The image in your rearview mirror? Nothing but grill. You confirm that you are going five miles an hour over the posted speed limit and your blood boils. Admittedly you are in the “fast lane” but that jerk has no business feeling the way he is feeling about you. How can he be so irate?

Once you finally move over the grill becomes a passing automobile. You wrench your neck getting into position for the inevitable “how-can-people-be-so-rude” stare when you lay your eyes on the sweetest, kindest little old lady you’ve ever seen. Rather than shaking her fist at you she is engrossed in a joyful conversation with another little old lady. They would not have noticed you if you had been driving a neon sign! The experience (hopefully) provokes some reflection about the human condition.

There in the fast lane you could feel the hatred, the anger, and the frustration flowing from the driver behind you. It was as real as if you were feeling it yourself. The fact is that you were feeling that hatred and anger yourself—the last time you raced up on some jerk going too slow in the fast lane.

What you’re doing now is called projecting. The fact that the lady behind you is too senile to be angry at you (or even notice you) is completely irrelevant. Your emotional reaction refuses to be swayed by reality (“I know what the Bible says, it’s just that …”).

Understandably, we hate sin. We despise what it has done to us and to our world. We find it almost impossible to cope with what humanity has become. We really don’t like this place or the people in it (ourselves included). We assume God feels the same way; we project our emotional reaction onto God.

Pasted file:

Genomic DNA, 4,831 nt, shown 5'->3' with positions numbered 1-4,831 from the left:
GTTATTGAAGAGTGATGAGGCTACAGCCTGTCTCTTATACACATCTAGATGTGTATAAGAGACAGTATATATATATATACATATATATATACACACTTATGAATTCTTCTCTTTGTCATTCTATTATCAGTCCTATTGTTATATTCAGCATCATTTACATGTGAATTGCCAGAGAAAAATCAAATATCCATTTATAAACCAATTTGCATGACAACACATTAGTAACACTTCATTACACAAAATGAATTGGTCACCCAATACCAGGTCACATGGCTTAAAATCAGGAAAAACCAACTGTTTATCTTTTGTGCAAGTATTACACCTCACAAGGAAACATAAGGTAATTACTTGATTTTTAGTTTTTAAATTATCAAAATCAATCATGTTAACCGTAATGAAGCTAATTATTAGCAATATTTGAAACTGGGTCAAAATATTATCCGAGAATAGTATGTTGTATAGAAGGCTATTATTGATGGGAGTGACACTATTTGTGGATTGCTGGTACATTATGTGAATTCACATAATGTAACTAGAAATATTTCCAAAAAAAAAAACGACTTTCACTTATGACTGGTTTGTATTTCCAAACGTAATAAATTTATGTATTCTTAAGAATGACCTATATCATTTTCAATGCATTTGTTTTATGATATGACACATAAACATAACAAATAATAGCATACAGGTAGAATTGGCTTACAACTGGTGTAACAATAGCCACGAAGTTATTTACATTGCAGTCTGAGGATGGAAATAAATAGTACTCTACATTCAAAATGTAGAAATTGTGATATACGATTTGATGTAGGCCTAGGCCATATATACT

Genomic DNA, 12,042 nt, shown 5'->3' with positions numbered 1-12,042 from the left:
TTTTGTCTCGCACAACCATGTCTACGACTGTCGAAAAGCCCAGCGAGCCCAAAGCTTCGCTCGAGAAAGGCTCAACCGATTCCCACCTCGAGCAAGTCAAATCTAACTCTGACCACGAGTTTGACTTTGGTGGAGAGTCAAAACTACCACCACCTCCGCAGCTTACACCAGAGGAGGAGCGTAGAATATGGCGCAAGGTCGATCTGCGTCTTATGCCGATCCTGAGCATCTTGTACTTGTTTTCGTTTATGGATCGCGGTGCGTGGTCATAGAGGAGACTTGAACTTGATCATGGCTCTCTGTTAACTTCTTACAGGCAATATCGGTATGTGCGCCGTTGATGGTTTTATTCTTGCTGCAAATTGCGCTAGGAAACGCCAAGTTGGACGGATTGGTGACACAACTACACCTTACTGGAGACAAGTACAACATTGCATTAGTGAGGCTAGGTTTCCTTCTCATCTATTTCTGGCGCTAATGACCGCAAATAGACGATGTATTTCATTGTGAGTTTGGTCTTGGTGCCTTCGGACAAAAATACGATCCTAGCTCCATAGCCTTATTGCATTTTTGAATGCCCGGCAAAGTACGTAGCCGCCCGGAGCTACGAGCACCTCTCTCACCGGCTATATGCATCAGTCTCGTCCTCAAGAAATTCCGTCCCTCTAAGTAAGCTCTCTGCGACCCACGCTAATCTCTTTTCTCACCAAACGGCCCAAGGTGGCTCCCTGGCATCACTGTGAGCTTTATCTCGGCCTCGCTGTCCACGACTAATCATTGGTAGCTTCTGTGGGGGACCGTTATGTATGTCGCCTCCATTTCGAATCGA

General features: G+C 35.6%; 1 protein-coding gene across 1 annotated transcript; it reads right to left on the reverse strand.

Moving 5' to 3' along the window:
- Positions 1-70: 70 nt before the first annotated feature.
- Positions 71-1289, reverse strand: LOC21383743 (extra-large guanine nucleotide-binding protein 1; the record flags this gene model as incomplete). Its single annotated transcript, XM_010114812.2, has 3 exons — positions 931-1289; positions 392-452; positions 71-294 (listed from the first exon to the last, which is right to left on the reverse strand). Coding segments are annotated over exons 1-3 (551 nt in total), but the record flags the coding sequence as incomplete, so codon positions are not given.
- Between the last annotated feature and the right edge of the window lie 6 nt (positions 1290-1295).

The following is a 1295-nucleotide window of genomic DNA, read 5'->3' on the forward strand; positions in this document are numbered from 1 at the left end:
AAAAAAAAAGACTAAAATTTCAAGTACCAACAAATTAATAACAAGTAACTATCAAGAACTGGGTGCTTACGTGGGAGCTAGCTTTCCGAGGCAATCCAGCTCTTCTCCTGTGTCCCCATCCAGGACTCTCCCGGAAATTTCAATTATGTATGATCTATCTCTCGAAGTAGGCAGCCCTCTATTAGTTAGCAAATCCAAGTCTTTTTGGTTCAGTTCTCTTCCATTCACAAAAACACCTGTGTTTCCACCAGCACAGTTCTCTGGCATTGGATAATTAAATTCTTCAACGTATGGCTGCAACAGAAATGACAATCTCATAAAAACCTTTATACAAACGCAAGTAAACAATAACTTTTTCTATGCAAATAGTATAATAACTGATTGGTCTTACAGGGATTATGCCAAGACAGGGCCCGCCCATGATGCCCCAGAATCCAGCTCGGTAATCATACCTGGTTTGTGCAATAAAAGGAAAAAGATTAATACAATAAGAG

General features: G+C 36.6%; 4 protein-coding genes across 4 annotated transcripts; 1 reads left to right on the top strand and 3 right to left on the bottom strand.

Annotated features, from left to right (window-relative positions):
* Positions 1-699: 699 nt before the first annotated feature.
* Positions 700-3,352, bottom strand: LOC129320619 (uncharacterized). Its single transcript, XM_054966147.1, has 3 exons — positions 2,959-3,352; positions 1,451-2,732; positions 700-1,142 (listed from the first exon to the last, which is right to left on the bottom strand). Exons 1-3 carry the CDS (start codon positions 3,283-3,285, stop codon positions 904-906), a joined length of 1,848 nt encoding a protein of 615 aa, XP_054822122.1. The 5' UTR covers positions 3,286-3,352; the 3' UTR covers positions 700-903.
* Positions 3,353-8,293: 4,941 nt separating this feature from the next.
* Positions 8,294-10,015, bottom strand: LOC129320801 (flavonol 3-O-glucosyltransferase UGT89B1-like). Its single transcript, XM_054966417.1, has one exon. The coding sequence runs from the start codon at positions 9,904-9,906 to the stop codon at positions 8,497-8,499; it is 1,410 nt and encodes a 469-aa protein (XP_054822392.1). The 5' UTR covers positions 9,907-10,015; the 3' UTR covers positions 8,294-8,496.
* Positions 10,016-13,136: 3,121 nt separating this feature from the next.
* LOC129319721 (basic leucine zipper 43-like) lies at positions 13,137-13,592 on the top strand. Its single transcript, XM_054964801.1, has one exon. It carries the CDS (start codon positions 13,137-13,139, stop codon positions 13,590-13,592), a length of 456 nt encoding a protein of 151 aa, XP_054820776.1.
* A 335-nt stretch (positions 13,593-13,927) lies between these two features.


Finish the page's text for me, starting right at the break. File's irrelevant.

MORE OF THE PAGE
Unless the adherents are extremely discerning, most religious systems are eventually neutralized by the fallen powers of this evil age by using this weapon of projection. The religious justify their isolation from humanity: we hate them; therefore, God hates them. The farther we stay away from them the better. God’s going to fry them one day anyway (the sooner the better, if you ask me!)

Enter a God who is tender, compassionate, and forgiving. A God who diligently pursues them, eats with them, talks with them, touches them, and ignores us. Who would reject such a tender, compassionate, forgiving God? The religious would—and did (violently!)